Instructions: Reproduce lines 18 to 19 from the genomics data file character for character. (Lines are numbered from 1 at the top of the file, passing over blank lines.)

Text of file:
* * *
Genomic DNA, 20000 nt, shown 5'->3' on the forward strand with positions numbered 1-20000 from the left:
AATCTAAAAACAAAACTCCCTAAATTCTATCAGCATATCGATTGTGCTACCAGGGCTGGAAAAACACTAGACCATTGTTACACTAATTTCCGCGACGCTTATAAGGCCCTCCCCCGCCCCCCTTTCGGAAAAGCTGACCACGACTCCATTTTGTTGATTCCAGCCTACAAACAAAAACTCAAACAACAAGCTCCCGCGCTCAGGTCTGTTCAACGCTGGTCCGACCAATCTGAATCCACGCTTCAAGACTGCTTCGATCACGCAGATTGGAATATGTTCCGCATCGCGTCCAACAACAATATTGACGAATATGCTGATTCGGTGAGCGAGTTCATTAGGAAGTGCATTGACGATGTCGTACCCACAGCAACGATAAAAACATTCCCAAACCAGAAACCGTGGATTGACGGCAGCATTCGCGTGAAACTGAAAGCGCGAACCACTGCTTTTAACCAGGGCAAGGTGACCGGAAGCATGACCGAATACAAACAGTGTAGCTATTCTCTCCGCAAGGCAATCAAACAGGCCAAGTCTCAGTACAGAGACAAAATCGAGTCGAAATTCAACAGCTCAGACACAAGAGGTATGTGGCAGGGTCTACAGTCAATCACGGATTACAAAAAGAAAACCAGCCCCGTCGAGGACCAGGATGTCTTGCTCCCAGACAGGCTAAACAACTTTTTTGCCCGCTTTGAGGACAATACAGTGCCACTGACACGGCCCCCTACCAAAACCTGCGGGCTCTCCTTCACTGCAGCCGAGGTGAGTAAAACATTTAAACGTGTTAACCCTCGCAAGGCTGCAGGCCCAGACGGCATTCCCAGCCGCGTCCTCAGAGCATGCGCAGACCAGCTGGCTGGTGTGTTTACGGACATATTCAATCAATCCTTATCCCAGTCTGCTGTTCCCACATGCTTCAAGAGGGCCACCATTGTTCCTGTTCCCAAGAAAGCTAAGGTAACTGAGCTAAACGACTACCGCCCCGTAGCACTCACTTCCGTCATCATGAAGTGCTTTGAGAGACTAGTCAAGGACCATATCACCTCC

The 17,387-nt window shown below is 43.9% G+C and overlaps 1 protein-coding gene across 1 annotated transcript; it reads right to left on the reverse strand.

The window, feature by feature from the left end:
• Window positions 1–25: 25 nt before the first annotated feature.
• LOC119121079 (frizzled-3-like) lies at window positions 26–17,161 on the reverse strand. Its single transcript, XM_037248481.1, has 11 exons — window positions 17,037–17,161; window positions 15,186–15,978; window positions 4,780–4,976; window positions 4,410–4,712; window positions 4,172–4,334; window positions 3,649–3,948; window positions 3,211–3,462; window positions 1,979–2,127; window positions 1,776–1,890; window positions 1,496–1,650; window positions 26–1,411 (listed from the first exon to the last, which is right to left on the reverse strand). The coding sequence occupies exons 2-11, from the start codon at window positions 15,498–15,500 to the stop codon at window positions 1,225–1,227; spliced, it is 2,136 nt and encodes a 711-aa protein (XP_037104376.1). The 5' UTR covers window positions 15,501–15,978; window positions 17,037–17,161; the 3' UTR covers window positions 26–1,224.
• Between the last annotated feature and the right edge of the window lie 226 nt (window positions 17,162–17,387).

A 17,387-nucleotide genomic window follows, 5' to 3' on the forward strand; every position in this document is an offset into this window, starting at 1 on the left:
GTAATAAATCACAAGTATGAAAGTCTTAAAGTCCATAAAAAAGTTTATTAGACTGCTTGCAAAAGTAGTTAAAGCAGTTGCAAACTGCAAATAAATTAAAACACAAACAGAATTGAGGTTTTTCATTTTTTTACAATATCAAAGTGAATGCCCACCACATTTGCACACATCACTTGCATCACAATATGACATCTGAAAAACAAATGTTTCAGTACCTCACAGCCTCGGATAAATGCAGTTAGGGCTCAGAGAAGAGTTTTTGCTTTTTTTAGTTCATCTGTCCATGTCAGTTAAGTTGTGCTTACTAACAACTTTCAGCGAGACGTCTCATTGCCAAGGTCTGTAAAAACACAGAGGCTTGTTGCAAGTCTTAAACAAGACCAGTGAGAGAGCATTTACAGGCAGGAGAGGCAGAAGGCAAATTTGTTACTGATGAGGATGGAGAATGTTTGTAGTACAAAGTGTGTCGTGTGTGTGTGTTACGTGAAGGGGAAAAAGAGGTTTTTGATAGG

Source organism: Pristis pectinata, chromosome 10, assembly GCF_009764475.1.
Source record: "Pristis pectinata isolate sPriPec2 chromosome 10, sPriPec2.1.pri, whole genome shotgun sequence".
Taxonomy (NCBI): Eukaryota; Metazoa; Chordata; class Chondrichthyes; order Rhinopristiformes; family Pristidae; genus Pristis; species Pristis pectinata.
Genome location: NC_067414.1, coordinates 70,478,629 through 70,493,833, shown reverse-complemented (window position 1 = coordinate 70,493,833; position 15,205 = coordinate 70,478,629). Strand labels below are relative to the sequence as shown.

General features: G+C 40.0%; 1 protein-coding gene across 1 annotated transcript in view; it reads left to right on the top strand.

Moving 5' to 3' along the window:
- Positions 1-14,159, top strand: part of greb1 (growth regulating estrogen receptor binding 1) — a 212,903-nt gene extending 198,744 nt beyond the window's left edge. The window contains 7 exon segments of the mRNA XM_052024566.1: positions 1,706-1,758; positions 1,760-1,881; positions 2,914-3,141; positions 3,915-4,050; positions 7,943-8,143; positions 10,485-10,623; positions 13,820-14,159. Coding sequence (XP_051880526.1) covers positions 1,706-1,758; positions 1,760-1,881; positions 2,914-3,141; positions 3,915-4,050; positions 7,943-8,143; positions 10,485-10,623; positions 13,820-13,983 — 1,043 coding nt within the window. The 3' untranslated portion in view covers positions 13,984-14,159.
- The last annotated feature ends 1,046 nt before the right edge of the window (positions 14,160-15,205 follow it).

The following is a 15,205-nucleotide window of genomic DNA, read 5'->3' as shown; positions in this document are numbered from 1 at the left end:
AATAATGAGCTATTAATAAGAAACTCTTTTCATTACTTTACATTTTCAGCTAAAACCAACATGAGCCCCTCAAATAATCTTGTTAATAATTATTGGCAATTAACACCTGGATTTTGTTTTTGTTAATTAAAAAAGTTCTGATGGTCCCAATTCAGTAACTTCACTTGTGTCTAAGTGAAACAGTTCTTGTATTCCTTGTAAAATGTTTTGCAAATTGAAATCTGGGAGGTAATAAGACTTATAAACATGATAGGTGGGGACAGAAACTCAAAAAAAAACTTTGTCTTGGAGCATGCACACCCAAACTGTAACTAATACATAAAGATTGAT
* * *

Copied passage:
The following is a 15,205-nucleotide window of genomic DNA, read 5'->3' as shown; positions in this document are numbered from 1 at the left end:
AATAATGAGCTATTAATAAGAAACTCTTTTCATTACTTTACATTTTCAGCTAAAACCAACATGAGCCCCTCAAATAATCTTGTTAATAATTATTGGCAATTAACACCTGGATTTTGTTTTTGTTAATTAAAAAAGTTCTGATGGTCCCAATTCAGTAACTTCACTTGTGTCTAAGTGAAACAGTTCTTGTATTCCTTGTAAAATGTTTTGCAAATTGAAATCTGGGAGGTAATAAGACTTATAAACATGATAGGTGGGGACAGAAACTCAAAAAAAAACTTTGTCTTGGAGCATGCACACCCAAACTGTAACTAATACATAAAGATTGAT